Lila Downs celebrates Cinco de Mayo at Hylton Center for Performing Arts

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Entertainment,Music,Emily Cary

The dynamic Mexican-American artist Lila Downs and her band, La Misteriosa, visit the melodies and flavors from the past and present for an unforgettable evening at the Hylton Performing Arts Center. Many of the songs she has chosen to perform are from "Pecados y Milagros," her Grammy Award-winning album that is augmented on an accompanying DVD. Her dazzling interpretations of indigenous Mexican music and those she co-writes with her husband, Paul Cohen, blend classic Mexican songs with folk, jazz, blues and rock.

"Although some of the songs I'll present on this tour are from the CD, others are among those I've been working on for my next album," she said. "The focus of 'Pecados y Milagro' is the sins and miracles that people in Mexico experience. I started composing songs about the difficulties they are having, some that are still taboo to speak about. There is a great deal of violence in the country that affects people in both conscious and unconscious ways. One of the songs, 'Mezcalito' (Little drop of mezcal), was composed by my husband to expose one of the events that involves alcohol and leads to various sins. In contrast, many miracles are expressed in songs like 'Paloma del Comalito' (Dove of Comalito)."

Onstage, Downs is a whirlwind, singing and dancing nonstop with energy and passion, her long, black braids flying. She invests each song with personal drama that propels crowds to respond with boisterous approval. Most members of her band are based in New York City, but they hail initially from Mexico or South America. Their instruments include the guitar, trombone, trumpet, saxophone, harp, accordion and percussion. Downs plays the guitar, drums and guiro as she keeps time with her feet in the native dances. When she dons boots with heels, one hears an echo of Spanish gypsy and flamenco styles.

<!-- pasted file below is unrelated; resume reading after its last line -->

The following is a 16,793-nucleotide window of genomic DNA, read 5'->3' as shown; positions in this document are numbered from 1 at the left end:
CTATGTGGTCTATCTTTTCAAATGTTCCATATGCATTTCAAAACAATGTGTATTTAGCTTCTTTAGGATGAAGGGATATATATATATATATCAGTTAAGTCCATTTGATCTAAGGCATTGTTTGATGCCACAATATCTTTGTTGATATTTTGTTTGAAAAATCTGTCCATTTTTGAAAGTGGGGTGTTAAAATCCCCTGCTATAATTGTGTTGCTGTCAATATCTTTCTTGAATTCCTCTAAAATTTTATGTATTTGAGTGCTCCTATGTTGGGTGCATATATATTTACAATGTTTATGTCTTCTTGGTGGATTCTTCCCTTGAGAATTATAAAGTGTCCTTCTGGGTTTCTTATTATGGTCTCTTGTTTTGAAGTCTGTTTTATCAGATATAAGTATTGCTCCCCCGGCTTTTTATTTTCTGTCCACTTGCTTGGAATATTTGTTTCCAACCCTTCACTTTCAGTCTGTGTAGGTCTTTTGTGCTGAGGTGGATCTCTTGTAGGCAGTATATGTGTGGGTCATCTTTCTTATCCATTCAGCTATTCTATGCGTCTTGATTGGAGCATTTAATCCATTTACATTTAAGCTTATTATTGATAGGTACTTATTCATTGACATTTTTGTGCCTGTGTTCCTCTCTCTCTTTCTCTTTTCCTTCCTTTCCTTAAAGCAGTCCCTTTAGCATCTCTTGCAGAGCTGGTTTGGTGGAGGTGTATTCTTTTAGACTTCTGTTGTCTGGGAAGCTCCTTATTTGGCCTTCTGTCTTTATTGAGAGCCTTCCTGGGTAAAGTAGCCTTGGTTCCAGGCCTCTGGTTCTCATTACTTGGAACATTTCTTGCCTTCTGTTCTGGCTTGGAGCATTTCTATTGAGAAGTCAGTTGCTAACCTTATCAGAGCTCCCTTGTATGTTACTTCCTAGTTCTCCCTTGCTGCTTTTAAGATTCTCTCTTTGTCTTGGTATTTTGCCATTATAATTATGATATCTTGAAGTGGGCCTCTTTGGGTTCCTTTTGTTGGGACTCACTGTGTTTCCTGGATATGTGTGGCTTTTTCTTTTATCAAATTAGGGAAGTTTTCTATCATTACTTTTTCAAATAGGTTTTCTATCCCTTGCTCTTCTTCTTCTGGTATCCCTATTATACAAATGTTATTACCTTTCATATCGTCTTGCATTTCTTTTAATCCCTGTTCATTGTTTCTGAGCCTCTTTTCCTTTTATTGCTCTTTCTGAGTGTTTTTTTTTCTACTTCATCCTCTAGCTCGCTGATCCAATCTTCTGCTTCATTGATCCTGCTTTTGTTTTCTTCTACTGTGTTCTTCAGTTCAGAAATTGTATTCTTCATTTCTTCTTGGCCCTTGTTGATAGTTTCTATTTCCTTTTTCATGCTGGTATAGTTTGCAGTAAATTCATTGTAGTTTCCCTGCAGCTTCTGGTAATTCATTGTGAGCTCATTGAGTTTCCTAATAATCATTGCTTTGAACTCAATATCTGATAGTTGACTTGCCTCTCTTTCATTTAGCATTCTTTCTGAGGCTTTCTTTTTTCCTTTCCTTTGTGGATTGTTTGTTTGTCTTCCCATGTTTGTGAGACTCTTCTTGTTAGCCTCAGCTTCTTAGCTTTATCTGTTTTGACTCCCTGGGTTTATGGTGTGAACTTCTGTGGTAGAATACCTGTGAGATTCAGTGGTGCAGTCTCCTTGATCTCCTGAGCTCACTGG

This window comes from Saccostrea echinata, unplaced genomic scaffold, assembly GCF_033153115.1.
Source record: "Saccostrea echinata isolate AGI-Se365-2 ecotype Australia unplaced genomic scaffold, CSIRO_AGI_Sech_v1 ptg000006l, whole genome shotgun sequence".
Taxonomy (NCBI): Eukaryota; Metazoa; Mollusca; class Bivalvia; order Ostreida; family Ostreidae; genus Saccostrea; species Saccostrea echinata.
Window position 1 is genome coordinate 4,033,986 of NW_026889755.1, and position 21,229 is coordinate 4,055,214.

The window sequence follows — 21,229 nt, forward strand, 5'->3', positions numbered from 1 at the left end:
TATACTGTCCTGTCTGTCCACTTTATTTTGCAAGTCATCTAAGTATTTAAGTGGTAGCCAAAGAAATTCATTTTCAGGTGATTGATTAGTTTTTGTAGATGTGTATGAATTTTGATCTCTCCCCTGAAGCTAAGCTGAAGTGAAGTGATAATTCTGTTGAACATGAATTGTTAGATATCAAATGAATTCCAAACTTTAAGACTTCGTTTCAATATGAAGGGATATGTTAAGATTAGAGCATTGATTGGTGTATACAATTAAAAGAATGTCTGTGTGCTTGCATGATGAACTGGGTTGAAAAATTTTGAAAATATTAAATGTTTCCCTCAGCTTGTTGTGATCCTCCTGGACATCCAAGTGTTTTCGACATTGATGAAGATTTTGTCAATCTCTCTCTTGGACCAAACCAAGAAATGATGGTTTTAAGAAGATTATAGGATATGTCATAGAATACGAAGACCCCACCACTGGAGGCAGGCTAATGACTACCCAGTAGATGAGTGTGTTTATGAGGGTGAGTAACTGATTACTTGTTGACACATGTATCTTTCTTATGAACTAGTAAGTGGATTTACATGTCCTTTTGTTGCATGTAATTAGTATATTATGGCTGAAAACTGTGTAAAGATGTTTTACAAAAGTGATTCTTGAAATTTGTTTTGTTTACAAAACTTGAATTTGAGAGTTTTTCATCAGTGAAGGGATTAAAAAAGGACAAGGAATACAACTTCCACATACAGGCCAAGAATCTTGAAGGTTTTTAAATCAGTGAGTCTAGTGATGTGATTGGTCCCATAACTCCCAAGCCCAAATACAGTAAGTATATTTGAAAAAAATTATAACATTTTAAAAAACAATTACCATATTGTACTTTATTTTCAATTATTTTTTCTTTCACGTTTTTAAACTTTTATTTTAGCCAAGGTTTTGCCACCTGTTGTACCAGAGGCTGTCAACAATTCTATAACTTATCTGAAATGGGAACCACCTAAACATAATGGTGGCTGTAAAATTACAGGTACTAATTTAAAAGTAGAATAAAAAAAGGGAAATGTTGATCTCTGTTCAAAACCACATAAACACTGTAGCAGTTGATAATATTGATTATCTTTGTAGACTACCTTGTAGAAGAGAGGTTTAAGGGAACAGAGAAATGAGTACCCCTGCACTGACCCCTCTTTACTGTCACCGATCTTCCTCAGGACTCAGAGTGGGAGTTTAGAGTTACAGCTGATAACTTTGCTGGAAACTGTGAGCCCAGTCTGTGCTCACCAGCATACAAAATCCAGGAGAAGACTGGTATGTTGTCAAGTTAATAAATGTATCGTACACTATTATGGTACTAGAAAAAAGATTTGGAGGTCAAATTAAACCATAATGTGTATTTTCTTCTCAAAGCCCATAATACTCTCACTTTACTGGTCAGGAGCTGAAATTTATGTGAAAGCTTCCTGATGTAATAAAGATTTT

The DVD, filmed in a Mexico City venue that holds 10,000, is a giant version of her typical show.

Onstage
Lila Downs
» Where: Hylton Center for Performing Arts, Merchants Hall, 10960 George Mason Circle, Manassas
» When: 7 p.m. Sunday; pre-performance discussion by company members
» Info: $28 to $44, half-price tickets for youth through grade 12; 888-945-2468; hyltoncenter.org

To illustrate her concert visually, Downs commissioned a series of retablos, Mexican devotional paintings. Each makes a personal connection with one of her songs, be it a lesson of morality or an account of one of life's great tragedies. A video artist accompanies the tour to oversee the multimedia art display represented in song.

Color bathes the set as the revolving lights illuminate her stunning gowns. While a student of anthropology, Downs studied textiles. Her knowledge allows workers to re-create magnificent outfits to her specifications. Each is enhanced by a scarf, or rebozo, that has great significance. Whether the weaving is plain or complicated, the effect is to make every woman wearing one more graceful.

"The rebozo is hand-woven and is part of every Mexican woman's identity," she said. "It's a great companion through life from infancy, when you are cuddled by one, until death. There is a rebozo for special times in life, such as the one that represents your union in marriage. It's not only a symbol of womanhood, but also of being Mexican. The natives have been weaving them since the colonies were established to show who was Spanish and who was native."

Downs launched this tour at the University of Minnesota to celebrate the life of her late father, Allen Downs, a filmmaker and professor of art. During one of his trips to Mexico, he met her mother, a singer, and they fell immediately in love. Their daughter, born in a mountainous village in Oaxaca, was raised in Minneapolis. She owes her influences and talents to her mother's heritage and love of music and her father's quest for knowledge.

"His greatest gift to me was his constant yearning for freedom of the mind," she said. "In life, we set up rules, but he was anti-rules. He believed that if you go down one path and make a mistake, it is possible to then go down another path to success."

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Emily Cary

Special to The Washington Examiner
The Washington Examiner